When Memories Get in the Way
An exploration of "fun blockers"
You may have noticed that I’ve refreshed my Substack to better reflect what I’m curious about these days: fun! If you’re interested in my nature-inspired lessons and musings, those can all still be found here.
Going forward, I’ll be doing some interviews and profiles to better understand what fun is, and sharing more of my theories and frameworks to help you all invite more fun into your lives.
If you or anyone you know wants to talk about fun, please reach out!
Fun Blocker #1: Expectations
While studying how to have more fun, someone (maybe my partner?! probably my partner…) had the great idea to study people who aren’t having fun.
Fortunately, I don’t have to look very hard for these people because I am, at least sometimes, one of them!*
I’ve been reflecting a lot on my “fun blockers” and have come up with a few themes: lack of confidence + expectations + (perceived) time scarcity.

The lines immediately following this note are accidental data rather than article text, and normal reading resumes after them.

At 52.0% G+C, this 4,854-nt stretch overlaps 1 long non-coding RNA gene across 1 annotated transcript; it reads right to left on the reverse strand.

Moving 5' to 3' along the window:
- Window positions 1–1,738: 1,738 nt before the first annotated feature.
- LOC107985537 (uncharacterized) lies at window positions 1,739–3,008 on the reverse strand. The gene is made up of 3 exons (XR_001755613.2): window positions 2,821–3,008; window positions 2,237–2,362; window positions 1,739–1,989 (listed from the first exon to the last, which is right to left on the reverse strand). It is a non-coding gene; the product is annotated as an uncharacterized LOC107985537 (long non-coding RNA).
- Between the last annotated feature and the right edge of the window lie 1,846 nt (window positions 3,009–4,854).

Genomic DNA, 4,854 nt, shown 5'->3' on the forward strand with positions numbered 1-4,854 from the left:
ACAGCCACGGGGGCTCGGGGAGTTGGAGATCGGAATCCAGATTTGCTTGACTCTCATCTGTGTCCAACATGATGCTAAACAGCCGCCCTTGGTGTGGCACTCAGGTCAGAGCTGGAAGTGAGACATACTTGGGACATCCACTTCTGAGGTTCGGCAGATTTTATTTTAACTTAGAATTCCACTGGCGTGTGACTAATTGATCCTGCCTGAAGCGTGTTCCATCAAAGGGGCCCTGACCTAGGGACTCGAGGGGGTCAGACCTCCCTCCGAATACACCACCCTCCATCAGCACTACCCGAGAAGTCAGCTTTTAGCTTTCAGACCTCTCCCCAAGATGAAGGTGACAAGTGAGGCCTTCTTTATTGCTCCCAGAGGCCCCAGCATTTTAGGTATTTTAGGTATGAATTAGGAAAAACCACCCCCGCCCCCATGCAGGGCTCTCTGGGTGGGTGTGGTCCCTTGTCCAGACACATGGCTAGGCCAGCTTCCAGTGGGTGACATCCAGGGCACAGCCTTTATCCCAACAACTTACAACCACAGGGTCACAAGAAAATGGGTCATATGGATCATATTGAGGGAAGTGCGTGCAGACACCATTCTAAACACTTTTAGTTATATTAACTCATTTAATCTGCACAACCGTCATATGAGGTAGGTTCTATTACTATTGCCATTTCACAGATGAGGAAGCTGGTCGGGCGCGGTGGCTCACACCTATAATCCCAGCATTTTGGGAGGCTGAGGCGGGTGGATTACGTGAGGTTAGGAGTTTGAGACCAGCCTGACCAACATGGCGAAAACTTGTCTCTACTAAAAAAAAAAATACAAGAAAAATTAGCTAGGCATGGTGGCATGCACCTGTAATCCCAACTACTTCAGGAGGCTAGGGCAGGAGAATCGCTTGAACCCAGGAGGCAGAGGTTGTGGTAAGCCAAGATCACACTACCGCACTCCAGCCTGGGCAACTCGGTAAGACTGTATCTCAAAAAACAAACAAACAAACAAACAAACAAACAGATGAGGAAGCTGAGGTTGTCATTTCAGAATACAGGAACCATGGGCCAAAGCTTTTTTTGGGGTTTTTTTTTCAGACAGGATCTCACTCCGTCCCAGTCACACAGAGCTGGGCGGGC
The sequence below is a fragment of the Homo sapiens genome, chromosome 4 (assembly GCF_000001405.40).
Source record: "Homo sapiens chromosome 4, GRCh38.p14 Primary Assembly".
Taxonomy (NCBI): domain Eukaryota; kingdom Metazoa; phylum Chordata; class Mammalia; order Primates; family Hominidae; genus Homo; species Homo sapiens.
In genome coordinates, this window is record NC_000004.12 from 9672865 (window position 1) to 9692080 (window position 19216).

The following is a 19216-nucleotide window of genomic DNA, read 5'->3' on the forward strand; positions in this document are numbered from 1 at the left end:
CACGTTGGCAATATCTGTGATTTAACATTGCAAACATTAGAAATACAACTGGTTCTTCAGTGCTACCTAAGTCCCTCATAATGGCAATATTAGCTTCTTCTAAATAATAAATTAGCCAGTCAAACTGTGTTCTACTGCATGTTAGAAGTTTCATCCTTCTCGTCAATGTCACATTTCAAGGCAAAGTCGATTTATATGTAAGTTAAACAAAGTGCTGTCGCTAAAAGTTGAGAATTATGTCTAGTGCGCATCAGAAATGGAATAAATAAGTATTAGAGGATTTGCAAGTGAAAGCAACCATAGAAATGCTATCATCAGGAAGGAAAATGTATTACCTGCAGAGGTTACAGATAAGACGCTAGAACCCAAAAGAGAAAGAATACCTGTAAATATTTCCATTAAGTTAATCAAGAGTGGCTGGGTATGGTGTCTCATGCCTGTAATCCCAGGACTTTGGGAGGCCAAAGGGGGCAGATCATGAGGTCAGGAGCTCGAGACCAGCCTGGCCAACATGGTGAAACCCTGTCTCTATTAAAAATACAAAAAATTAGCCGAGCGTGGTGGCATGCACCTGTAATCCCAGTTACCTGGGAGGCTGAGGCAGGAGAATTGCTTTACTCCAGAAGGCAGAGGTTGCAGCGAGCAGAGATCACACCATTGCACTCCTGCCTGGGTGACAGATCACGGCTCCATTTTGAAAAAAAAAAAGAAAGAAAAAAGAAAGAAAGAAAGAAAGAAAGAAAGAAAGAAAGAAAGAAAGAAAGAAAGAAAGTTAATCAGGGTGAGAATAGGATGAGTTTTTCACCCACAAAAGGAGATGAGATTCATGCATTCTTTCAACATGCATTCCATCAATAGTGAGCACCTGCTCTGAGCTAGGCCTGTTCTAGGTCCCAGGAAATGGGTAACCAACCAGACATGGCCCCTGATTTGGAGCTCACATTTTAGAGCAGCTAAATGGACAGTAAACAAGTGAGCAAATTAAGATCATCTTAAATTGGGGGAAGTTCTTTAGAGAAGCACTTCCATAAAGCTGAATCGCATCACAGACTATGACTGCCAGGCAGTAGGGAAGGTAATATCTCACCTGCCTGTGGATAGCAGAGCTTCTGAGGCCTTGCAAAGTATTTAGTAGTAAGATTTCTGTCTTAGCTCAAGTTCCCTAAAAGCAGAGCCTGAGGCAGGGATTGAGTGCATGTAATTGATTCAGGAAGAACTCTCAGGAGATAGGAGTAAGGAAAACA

Today I want to dive more into expectations: how they are formed and how to let them go.
For years I was convinced that no one had ever loved New York more than I did. They could love it equally, but not more. I would tell people that I would marry the city if I could. For real. Like in that crazy TLC show where a woman marries the Eiffel Tower.
I loved New York so much because it was the first time in my life that I felt settled. Some people find the stimulation here makes them crazy, but I found it calming. The pace matched the pace of my thoughts.
Surprise (a key ingredient to fun) lay around every corner. There were so many firsts to have (first time at the Met, first celebrity sighting, first time going to the Comedy Cellar, first time exploring Coney Island, first time stumbling on Soul Summit etc etc).
As I grew more familiar with the city, the firsts continued: first time navigating the subway system without a map, first time providing directions to tourists, first time hooking up with my fitness instructor, first time ignoring the Show Time boys…
I love firsts, as I wrote about recently while reflecting on my June fun practice.
I didn’t find the pandemic so bad because it was FULL of firsts, however awful they may have been. First time seeing shelves empty. First time quarantining. First time making masks out of underwear. First time lining up for groceries. First time attending virtual dance parties….
For ten years I have inhaled everything the city has to offer: the construction noise, the peak tourist season traffic, the summer heat waves, and the winter bomb cyclones. I am a certified New York City junkie.